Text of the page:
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Storm Damage, 
Hail, Fire, Flood.
Once you see the damage the rush to fix it kicks in, along with the knock-knock at your door by strangers, all with stories and how they can help.

Stopping them is hard, but it sure can save you hundreds and thousands of dollars.

How do you let anyone start work till you the total damages, the cost and the big one, how much money do you have for the repairs?

Two or three days, even a week wait, will give you a lot of answers so you can pick over the story tellers and get your money, then the job done.

Call 409-986-6221


Public Adjusting Effectively

Education is the key, blended in with experience, so this week I am off to a flood certification class.

From the Bastrop forest fires, to the West fertilizer plant explosion, on to Burleson, Forney and Cleburne, adding to my hail, fire, and tornado experiences.

Here in the Galveston area, working on a total loss of contents, after compiling over 400 pages of content items, they were paid close to $400,000.00 on their claim. There was also two more fires in the area, that were even paid for code updated and extra for first clean up.

I know the answers and what is needed to fully recovery what your policy will cover.

Fill out the form below,

Give us a call at 409.986-6221.

or email us at with your questions, comments or concerns, and we will get back with you as soon as possible.


Whatever Disaster You May Face:

Whatever Disaster You May Face:

Stan Miller can help. He has the expertise to work you through every type of claim, with his extensive knowledge of construction and disaster recovery and rebuilding.
Stan Miller, Public Adjuster, has set the GOLD Standard in Pubic Adjusting, and adds his 30 years of experience and expertise to every claim as if it were his own personal loss, getting solutions so your Claim is paid to the FULLEST allowed under your Policy.
Call NOW  409-986-6221.

Stan Miller Public Adjuster Brochure


“We are a full service company, and pride ourselves on our attention to details and meeting the individual requirements of each claim in a manner that keeps our clients coming back, making them proud to give us referrals. FACT: The Insurance Company trained insurance adjuster is hired to protect the Insurance Company interest in your claim. Who do you have protecting your interests in your loss?? No job too large or too small!! Any claim, any time, anywhere!!! We work for YOU, NOT the insurance company!!”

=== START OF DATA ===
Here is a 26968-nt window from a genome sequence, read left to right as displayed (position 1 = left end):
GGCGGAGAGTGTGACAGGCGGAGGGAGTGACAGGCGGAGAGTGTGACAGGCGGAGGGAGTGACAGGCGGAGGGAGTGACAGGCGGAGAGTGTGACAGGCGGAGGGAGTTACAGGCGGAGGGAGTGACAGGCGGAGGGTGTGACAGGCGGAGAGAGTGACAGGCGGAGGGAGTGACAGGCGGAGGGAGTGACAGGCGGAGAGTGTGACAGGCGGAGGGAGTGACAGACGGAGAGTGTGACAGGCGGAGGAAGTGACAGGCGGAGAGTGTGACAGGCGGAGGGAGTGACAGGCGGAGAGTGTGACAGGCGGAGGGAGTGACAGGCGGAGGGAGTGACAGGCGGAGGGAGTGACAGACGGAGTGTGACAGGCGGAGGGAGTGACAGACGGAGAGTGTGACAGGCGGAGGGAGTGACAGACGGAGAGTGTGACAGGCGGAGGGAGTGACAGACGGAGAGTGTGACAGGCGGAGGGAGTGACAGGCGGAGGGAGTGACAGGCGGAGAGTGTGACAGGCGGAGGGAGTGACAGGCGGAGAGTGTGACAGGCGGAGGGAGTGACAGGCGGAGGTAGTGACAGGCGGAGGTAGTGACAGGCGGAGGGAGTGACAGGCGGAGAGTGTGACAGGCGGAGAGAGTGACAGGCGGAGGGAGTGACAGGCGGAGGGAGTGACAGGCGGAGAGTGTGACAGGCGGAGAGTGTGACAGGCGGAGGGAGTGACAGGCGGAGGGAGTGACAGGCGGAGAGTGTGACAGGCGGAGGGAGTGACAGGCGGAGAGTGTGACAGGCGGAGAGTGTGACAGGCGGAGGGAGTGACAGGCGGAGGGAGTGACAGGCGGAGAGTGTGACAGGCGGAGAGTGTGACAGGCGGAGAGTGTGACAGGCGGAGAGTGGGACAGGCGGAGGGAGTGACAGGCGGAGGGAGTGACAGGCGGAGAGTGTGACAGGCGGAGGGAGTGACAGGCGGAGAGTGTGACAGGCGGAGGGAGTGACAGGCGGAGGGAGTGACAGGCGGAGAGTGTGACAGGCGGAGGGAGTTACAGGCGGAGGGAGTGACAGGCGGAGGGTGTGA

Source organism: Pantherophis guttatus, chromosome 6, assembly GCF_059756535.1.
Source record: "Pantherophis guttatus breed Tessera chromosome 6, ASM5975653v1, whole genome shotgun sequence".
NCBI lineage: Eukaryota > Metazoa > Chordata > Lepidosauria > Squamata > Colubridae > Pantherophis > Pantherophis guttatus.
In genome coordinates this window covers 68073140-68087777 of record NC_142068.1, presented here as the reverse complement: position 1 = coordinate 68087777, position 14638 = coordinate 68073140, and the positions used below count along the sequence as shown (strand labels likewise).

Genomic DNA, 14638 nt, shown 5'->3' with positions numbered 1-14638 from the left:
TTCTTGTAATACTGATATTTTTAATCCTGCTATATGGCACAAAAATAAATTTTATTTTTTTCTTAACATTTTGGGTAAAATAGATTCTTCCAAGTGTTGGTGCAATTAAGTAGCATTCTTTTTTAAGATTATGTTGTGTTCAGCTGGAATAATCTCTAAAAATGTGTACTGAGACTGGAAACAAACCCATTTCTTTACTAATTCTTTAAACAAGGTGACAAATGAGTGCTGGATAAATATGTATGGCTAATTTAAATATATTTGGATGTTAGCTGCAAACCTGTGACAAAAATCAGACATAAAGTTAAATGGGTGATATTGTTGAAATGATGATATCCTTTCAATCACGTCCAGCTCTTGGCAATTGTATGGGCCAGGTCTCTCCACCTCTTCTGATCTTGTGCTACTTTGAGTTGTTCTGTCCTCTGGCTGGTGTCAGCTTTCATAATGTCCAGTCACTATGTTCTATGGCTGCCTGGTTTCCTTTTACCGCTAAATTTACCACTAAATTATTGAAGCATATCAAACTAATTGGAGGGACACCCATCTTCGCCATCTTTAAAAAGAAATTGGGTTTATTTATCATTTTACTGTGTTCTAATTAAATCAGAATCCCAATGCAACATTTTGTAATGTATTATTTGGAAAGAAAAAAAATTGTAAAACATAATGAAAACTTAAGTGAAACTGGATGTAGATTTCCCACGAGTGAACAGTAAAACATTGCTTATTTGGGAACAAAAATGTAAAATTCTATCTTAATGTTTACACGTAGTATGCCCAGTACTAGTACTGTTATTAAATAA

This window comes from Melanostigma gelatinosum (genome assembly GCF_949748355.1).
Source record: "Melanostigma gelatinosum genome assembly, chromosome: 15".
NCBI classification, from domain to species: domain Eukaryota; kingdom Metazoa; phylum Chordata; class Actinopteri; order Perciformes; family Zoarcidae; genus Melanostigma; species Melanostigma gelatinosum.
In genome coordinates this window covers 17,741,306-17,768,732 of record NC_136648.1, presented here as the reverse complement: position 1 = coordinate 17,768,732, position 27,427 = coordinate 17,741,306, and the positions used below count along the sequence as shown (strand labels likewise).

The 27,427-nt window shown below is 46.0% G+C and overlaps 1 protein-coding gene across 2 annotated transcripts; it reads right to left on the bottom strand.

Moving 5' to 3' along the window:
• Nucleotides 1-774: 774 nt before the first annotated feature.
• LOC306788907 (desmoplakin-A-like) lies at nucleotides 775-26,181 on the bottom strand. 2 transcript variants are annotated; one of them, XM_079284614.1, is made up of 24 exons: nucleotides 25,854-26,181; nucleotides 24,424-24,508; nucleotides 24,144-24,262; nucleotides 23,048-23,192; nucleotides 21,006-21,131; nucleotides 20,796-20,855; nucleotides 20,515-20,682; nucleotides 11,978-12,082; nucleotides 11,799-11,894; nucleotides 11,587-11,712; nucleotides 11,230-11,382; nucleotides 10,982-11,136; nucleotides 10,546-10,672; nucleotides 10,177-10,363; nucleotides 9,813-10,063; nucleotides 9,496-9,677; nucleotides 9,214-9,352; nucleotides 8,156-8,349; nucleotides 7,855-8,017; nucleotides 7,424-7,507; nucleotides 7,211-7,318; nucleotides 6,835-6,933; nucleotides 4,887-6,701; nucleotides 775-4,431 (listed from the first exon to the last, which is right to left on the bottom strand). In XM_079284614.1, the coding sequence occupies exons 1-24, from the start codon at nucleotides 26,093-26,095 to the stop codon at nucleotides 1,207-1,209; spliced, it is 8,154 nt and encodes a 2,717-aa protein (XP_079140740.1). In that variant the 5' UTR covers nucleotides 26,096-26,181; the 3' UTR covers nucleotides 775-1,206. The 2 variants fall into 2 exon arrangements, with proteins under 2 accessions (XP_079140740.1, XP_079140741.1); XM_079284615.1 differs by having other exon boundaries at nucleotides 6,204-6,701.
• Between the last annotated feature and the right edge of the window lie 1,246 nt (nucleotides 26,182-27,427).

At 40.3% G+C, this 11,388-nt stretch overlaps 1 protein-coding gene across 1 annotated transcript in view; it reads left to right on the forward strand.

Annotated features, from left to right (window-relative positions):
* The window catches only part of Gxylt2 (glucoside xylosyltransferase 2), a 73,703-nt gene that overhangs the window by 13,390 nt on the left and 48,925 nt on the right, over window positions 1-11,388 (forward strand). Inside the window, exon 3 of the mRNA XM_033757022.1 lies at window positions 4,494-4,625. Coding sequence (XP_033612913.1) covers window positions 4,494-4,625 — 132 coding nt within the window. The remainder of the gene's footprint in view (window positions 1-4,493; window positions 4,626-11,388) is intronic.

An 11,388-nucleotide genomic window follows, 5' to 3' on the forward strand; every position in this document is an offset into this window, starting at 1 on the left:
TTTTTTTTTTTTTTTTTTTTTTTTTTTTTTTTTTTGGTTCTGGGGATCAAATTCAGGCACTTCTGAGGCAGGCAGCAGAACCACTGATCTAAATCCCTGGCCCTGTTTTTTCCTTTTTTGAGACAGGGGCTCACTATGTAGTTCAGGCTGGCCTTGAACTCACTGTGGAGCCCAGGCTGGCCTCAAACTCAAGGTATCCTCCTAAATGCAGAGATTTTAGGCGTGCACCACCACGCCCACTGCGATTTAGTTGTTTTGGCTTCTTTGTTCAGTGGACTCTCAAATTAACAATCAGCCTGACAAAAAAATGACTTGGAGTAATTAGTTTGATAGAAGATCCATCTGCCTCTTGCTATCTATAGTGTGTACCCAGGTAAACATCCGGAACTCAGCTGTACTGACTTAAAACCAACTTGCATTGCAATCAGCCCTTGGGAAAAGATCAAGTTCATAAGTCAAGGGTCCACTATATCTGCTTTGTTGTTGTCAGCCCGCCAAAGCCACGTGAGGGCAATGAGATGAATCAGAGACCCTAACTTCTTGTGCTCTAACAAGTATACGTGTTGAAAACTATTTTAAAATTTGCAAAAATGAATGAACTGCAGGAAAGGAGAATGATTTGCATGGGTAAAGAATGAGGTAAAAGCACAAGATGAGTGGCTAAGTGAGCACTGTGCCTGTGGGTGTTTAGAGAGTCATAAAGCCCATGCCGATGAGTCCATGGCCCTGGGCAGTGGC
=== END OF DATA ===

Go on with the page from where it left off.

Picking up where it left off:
“Nearly 400 responders working to clean up spill, more coming”

Posted: Sunday, March 23, 2014 11:38 am | Updated: 11:39 pm, Sun Mar 23, 2014.


TEXAS CITY — The U.S. Coast Guard continued cleanup efforts Sunday, a day after a barge and ship collided near the Texas City Dike, spilling thousands of gallons of heavy oil into Galveston Bay.

Meanwhile, Galveston County saw the first effects of the spill, as dark, viscous oil began washing ashore in Galveston and the first reports surfaced of contaminated animals.

Aerial surveillance showed concentrations of oil 12 miles offshore, said Coast Guard Capt. Brian Penoyer.

“This is a significant spill,” he said.

Skimmers collect oil

Nearly 400 people are working on cleaning up the spill, Penoyer said, and more are on the way.

Five large skimmers are collecting oil from the waters, and smaller skimmers are assisting.

The number of oil spill experts and equipment in the Houston-Galveston area helped. However, efforts were being hampered by fog.

“At this time of year, the weather does not favor us,” Penoyer said.

Cleanup crews finished taking the remaining oil tanks off the barge, accomplishing one of the major aims of the cleanup efforts. The barge was removed from the accident scene Sunday afternoon.

Penoyer said the efforts now shift to protecting environmentally sensitive areas as well as economically important facilities.

Crews set out booms

Meanwhile, the response crews set out more than 69,000 feet of booms to keep oil from environmentally sensitive areas, such as Big Reef and Pelican Island.

But oil got past some of the booms, washing up on East Beach and other areas.

Officials cautioned people from touching any oil they find on beaches.

The barge, carrying 924,000 gallons of heavy oil or “bunker oil,” and the 585-foot bulk carrier Summer Wind collided about 12:30 p.m. Saturday near the intersection of the Texas City Ship Channel, the Intracoastal Waterway and the Houston Ship Channel. One of the barge’s storage tanks, which hold up to 168,000 gallons of oil, ruptured in the collision.

The collision also forced authorities to evacuate the nearby Texas City Dike and hurricane protection levee.

Dike closed until Friday